Quick Take: North Korea Makes Unusual Military Reference on Eve of Kim-Putin Summit

(Source: KCNA)

Much of the media commentary in the lead-up to Vladimir Putin’s long-anticipated visit to the Democratic People’s Republic of Korea (DPRK or North Korea) on June 18-19 has focused on prospects of North Korea’s enhanced military and security cooperation with Russia. This is for good reason, given the more immediate, tangible security implications of the two countries’ military cooperation.

In that vein, the following paragraph in a party daily editorial published on the morning of Putin’s scheduled arrival is notable:

Hostile forces are constantly increasing the level of threats and blackmail while trying to encroach on the national security and development interests of the two countries of the DPRK and Russia. The people and the militaries of both countries have the sacred duty, together, to safeguard their country’s sovereignty and dignity and guarantee the peace and security of the region.[1] [Emphasis added.]
Pyongyang has, in the past, mentioned military cooperation between the North Korean and Russian militaries. For example, when then-Russian Defense Minister Sergei Shoigu visited Pyongyang in July 2023, he and his North Korean counterpart agreed on “expanding and developing the militant friendship and cooperation between the armies of the two countries.” The above passage, however, seems to open the door to some form of joint military action. The “people of both countries” formulation is common, but the “people and militaries of both countries” is a rare combination in the context of general bilateral cooperation and clearly implies deliberate use. This, coupled with the reference to the two militaries’ “duty” to protect national sovereignty and guarantee regional peace and security, sends a less than comforting message.[2]

This passage could have been simply referring back to the “cooperation” (details were not revealed) the two defense ministers discussed last summer. It could be along the lines of Shoigu’s alleged proposal on joint military drills, or, worse yet, it could refer to some form of military intervention. We should also recall the Russian External Intelligence Bureau chief’s rare visit to North Korea in March. Could North Korea-Russia cooperation on intelligence extend to the military domain?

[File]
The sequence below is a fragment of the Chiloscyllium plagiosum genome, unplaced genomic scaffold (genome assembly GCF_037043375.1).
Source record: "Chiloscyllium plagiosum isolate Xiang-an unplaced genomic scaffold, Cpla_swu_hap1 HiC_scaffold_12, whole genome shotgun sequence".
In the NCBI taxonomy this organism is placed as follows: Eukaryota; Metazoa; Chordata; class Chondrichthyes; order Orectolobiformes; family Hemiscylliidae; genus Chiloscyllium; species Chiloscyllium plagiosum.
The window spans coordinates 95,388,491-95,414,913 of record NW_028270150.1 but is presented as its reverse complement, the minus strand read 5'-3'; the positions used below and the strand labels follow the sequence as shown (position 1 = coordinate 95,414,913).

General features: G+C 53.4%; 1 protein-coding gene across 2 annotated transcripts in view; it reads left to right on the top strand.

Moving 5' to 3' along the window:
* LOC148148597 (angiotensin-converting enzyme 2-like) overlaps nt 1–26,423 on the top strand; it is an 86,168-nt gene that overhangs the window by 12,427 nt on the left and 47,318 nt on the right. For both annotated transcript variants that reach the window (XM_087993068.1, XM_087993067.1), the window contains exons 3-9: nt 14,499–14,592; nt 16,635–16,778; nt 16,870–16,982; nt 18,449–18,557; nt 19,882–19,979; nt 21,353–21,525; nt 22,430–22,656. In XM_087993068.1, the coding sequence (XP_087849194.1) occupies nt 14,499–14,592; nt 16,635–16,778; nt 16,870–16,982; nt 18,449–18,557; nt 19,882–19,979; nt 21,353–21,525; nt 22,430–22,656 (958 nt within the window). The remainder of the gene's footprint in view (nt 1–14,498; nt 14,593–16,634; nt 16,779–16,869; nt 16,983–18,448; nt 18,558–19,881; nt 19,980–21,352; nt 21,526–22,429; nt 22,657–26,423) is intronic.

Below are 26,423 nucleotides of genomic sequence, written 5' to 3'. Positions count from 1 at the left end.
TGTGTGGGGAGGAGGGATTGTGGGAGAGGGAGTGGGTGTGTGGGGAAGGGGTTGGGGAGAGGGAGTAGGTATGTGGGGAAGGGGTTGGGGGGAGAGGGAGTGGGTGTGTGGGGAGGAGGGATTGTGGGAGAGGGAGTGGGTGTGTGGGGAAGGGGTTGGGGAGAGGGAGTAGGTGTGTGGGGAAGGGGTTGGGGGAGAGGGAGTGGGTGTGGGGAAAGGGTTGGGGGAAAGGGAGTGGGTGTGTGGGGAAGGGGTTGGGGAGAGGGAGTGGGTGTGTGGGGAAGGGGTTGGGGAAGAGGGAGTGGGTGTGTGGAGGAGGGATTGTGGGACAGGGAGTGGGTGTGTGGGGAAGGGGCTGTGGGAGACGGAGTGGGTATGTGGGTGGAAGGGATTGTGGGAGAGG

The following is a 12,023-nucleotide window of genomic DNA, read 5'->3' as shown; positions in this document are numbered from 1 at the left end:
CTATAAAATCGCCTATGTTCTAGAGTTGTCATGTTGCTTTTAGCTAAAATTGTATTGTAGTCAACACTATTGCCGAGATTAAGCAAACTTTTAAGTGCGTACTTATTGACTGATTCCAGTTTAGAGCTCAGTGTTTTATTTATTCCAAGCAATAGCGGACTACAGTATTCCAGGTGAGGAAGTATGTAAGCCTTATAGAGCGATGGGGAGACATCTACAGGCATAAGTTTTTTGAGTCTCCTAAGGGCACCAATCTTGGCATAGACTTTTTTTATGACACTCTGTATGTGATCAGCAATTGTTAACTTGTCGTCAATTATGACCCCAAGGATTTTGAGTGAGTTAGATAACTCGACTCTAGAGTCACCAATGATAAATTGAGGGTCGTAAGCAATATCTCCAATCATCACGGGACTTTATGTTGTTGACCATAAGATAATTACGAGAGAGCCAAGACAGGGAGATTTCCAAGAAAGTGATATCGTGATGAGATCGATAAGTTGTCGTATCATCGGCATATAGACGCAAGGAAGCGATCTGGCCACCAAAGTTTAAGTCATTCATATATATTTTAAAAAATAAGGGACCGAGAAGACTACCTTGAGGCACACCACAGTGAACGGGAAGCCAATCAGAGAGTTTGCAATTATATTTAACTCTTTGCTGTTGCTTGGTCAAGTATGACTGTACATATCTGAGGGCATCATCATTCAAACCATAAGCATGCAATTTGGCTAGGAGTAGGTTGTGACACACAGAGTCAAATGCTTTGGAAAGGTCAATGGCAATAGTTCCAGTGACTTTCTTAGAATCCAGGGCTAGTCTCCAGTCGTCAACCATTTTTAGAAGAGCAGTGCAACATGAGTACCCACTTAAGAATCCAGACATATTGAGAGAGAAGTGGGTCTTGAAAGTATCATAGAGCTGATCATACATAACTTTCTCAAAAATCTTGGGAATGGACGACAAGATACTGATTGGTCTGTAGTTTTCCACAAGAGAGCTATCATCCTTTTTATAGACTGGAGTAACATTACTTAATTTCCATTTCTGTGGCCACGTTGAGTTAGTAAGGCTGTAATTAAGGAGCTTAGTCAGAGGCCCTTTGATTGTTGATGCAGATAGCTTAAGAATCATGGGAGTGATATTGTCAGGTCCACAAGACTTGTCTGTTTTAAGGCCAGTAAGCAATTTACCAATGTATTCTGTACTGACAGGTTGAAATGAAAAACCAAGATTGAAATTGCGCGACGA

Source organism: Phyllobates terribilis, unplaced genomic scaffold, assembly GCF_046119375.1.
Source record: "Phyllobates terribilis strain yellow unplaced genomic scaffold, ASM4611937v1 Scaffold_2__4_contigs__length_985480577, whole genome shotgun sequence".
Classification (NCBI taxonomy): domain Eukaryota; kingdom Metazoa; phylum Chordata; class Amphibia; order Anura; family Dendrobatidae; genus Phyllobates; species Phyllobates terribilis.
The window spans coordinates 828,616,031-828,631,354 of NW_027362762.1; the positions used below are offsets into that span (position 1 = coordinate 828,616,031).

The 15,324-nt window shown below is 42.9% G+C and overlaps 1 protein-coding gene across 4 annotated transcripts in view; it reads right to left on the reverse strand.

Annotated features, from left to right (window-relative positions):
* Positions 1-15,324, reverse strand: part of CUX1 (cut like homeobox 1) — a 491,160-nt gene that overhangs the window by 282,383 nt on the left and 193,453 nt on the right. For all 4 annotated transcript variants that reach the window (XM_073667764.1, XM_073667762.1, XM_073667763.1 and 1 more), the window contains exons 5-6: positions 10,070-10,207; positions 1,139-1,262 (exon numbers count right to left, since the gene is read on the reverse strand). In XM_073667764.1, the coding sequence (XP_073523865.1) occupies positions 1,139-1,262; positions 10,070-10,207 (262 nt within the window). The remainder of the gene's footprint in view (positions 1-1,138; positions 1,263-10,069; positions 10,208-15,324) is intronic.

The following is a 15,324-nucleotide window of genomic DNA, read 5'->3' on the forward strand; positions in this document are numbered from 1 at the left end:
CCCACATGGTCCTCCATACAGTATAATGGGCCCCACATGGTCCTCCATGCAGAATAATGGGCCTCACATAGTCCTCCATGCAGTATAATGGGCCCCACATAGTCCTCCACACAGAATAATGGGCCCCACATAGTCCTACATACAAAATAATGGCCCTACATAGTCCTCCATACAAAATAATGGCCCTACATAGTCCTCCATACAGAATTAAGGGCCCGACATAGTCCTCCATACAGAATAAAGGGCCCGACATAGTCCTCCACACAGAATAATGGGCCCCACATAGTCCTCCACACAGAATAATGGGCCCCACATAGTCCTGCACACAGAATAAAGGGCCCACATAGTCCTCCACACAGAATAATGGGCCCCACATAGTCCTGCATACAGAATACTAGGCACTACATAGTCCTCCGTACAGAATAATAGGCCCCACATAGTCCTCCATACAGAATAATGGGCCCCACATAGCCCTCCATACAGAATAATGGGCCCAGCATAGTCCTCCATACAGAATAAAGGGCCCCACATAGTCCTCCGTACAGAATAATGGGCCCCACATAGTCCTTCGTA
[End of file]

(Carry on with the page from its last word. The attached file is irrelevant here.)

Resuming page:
The agreement (or a treaty) North Korea and Russia sign during Putin’s visit, if made public, will hopefully bring clarity to this phrase.

  1. [1]

    Translated from “로씨야련방 대통령 울라지미르 뿌찐동지를 열렬히 환영한다[We] Enthusiastically Welcome Russian Federation President Comrade Vladimir Putin],” Rodong Sinmun, June 18, 2024.

  2. [2]

    Article 1 of the 1961 DPRK-Soviet Union Treaty of Friendship, Cooperation and Mutual Assistance contained an automatic intervention clause. The 2000 DPRK-Russia Treaty of Friendship, Good Neighborliness and Cooperation replaced that provision with a clause on “get[ting] in touch with each without delay” if there is danger of aggression. A North Korean Foreign Ministry “press release” on Choe Son Hui’s visit to Russia in January 2024 said the two countries “reached a consensus and satisfactory agreement in the discussion of practical issues of putting the bilateral relations on a new legal basis.” The reference to “a new legal basis,” against the backdrop of growing military ties between North Korea and Russia, fueled speculation that North Korea and Russia might revive an automatic military intervention clause, similar to the 1961 treaty, in a new accord during Putin’s visit to North Korea.

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